Interest in Charlotte County homes for sale is explosive. The Michael Saunders & Company Realtors in Englewood, Burnt Store, Boca Grande, and Punta Gorda have been witnessing an impressive increase in real estate activity. The following article, published in the Sarasota Herald Tribune, outlines just how remarkable these gains are.
Charlotte enjoying a home-price bump
By JOHN HIELSCHER
Published: Wednesday, August 28, 2013 at 1:00 a.m.
After months of trailing the region in home price recovery, Charlotte County saw its residential prices roar past the entire state last month.
The gains come amid double-digit increases that have become commonplace throughout Manatee and Sarasota counties.
The median sale price of a single-family home in Charlotte jumped nearly 40 percent in July when compared with the same month last year, the biggest increase among Florida’s top 20 metro areas.
With such results, Charlotte easily outpaced the healthy gains of 18.5 percent posted in Sarasota-Manatee — and the 18.7 percent reported statewide.
“We’re moving more higher-end product here, without a doubt,” said Sharon Neuhofer, a Realtor with Coldwell Banker Morris Realty in Punta Gorda. “The low-hanging fruit is gone, and there is more demand for the higher inventory.
“The investors are still out there,” Neuhofer said. “But we are getting more end users who are planning to make these their retirement homes, and they want nice homes,” she said.
Single-family prices have steadily increased throughout Southwest Florida this year.
Cash-flush investors have played a key role, gobbling up a sizable share of what’s for sale, especially in the under-$250,000 range.
Nancy Bell, a Realtor with Prudential Florida Realty in Punta Gorda, said Southwest Florida’s shrinking inventory has lifted prices in 2013.
“Inventory is at the lowest it has been for a long time, and people are able to get more for their houses,” Bell said. “The lower-priced homes are going as soon as they come on the market.”
Fewer foreclosures and short sales by banks have bolstered prices as well, Bell said.
“All the short sales brought values of houses down,” she said. “Those are minimal now compared to what they were, and with the inventory down, prices are going up and houses are selling for more.”
Charlotte County now has a 5.9-month supply of homes for sale, down from the 47-plus months peak six years ago and close to the six-month supply that is widely considered a sign of a balanced market.
Despite the increase this year, sales prices for homes remain comparatively low in Charlotte.
In July the median sale price of a single-family home was $149,900 in the county. That is well below the $205,000 median price in Sarasota-Manatee and the $177,500 statewide.
Only five of Florida’s largest metro areas reported lower median sales prices than Charlotte last month.
The county recorded 331 closed sales in July, up 3.1 percent over last year but down 10 percent from June, according to Multiple Listing Service statistics. Those July closings primarily represent contracts signed in April and May.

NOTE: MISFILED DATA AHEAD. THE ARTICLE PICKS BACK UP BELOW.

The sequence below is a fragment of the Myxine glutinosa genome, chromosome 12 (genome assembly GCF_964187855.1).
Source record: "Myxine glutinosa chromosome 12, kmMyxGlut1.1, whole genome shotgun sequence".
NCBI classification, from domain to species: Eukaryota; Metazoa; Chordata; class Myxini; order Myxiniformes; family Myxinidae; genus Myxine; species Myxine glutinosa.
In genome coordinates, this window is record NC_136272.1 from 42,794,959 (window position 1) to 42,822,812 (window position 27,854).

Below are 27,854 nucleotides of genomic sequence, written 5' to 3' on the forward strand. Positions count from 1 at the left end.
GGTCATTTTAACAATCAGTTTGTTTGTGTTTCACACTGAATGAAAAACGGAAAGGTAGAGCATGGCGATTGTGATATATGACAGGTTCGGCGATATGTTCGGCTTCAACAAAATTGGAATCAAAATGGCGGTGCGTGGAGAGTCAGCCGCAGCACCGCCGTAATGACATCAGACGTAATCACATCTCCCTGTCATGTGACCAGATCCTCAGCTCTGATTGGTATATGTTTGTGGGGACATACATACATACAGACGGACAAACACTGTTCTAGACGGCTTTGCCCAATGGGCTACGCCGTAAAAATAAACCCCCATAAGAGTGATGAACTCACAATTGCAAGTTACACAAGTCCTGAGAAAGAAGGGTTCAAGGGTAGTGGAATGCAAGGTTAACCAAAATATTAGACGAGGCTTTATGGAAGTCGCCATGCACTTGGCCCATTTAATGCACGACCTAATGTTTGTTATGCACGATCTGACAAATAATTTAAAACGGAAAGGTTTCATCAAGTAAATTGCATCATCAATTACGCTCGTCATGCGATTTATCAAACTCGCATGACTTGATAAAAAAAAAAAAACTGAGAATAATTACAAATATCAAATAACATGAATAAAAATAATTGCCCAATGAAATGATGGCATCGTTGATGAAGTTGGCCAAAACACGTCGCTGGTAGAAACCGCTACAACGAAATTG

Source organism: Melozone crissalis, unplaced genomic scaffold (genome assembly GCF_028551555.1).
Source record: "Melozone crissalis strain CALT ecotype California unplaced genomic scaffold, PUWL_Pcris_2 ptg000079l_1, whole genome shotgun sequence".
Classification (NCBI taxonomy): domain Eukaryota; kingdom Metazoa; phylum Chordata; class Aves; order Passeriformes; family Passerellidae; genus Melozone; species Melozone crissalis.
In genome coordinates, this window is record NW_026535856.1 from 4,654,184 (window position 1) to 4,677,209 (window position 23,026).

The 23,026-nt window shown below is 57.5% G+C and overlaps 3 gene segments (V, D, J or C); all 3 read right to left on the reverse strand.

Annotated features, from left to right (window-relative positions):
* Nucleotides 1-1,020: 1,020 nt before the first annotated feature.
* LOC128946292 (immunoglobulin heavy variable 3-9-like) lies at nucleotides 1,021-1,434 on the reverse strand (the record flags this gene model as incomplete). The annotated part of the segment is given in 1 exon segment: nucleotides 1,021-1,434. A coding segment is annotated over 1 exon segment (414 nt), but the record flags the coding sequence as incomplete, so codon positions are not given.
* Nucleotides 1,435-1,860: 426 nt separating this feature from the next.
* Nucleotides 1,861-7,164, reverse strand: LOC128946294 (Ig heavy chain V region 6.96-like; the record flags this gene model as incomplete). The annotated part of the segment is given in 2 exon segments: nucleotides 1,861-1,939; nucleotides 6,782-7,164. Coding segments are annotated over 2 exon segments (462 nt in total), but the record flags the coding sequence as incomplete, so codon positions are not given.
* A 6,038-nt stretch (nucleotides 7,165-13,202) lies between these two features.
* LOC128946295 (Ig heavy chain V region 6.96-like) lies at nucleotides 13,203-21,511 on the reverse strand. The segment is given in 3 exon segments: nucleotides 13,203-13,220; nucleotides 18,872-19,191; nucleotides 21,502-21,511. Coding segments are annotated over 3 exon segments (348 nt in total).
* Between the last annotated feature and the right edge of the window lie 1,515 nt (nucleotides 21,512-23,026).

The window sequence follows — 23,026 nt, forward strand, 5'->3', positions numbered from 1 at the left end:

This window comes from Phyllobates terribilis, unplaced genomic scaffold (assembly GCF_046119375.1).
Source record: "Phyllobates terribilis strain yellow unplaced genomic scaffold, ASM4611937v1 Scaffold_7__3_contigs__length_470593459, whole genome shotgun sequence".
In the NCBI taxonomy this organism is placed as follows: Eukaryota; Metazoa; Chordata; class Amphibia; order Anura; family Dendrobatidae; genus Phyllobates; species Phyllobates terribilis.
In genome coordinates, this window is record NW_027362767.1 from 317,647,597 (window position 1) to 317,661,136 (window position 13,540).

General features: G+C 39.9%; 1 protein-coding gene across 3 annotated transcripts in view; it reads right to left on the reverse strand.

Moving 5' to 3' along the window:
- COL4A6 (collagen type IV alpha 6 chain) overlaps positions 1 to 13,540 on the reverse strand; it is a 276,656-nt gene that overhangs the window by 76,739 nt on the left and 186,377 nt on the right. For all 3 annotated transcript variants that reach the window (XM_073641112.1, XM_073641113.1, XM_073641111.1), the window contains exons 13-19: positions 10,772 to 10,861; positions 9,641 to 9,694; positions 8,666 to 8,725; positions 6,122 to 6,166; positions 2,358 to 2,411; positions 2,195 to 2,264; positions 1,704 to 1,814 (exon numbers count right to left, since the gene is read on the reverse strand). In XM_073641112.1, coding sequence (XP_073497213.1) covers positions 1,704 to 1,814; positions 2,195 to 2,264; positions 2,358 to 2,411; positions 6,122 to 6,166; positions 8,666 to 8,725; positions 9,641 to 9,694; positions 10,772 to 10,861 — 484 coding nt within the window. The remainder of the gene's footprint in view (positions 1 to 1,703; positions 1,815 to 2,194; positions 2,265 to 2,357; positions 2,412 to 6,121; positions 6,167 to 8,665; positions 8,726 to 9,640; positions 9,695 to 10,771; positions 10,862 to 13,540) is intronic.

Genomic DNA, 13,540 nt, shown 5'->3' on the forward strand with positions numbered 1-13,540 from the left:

Cash buyers accounted for 189 — or 57 percent — of July’s sales, showing they remain a strong factor in the Charlotte market. But that share was down from 59 percent a year ago.
Homes were on the market for a median of 65 days before selling. Sellers received an average 91.2 percent of their original listing price, up slightly over the year.
The county also reported 307 pending sales of single-family homes, a 3 percent increase over the year. Those are deals that went under contract during the month, although not all will close.
The number of properties marked as favorites by searchers on the MLS more than doubled in the past week in the 15-county Central Florida region that includes Charlotte, Neuhofer said.
Waterfront areas like Punta Gorda and Punta Gorda Isles are also selling well.
“There is always demand for waterfront,” said Neuhofer, president of the Punta Gorda-Port Charlotte-North Port Association of Realtors.
Compared with homes, prices in Charlotte’s condominium market have been bounced up and down. In July the median sale price was $99,500, down 16 percent from $118,250 a year earlier. But those prices had risen to $121,500 in June.
A total of 92 condos sold in Charlotte last month, 33 percent more than the same period last year.
And the state?
Meanwhile, statewide sales figures for July were released this week, after being delayed by reporting problems from several real estate associations.
A total of 21,238 homes were sold throughout Florida last month, up 21 percent over last year, Florida Realtors said. Pending sales jumped 26 percent, indicating that closings could remain strong in the coming months.
The statewide market continues to show “steady improvement,” said John Tuccillo, the group’s chief economist.
“There are, however, some straws in the wind that would suggest that the inventory crunch may be easing,” he said. “Specifically, new listings have been up, year over year, for all of 2013. This suggests that sellers are more eager to place their homes on the market.
“In addition, the months’ supply of inventory numbers have remained fairly static for the past three months, suggesting we may be reaching the bottom of the inventory decline.”
This article was published Wednesday, August 28, 2013 and can be found on the Sarasota Herald Tribune website.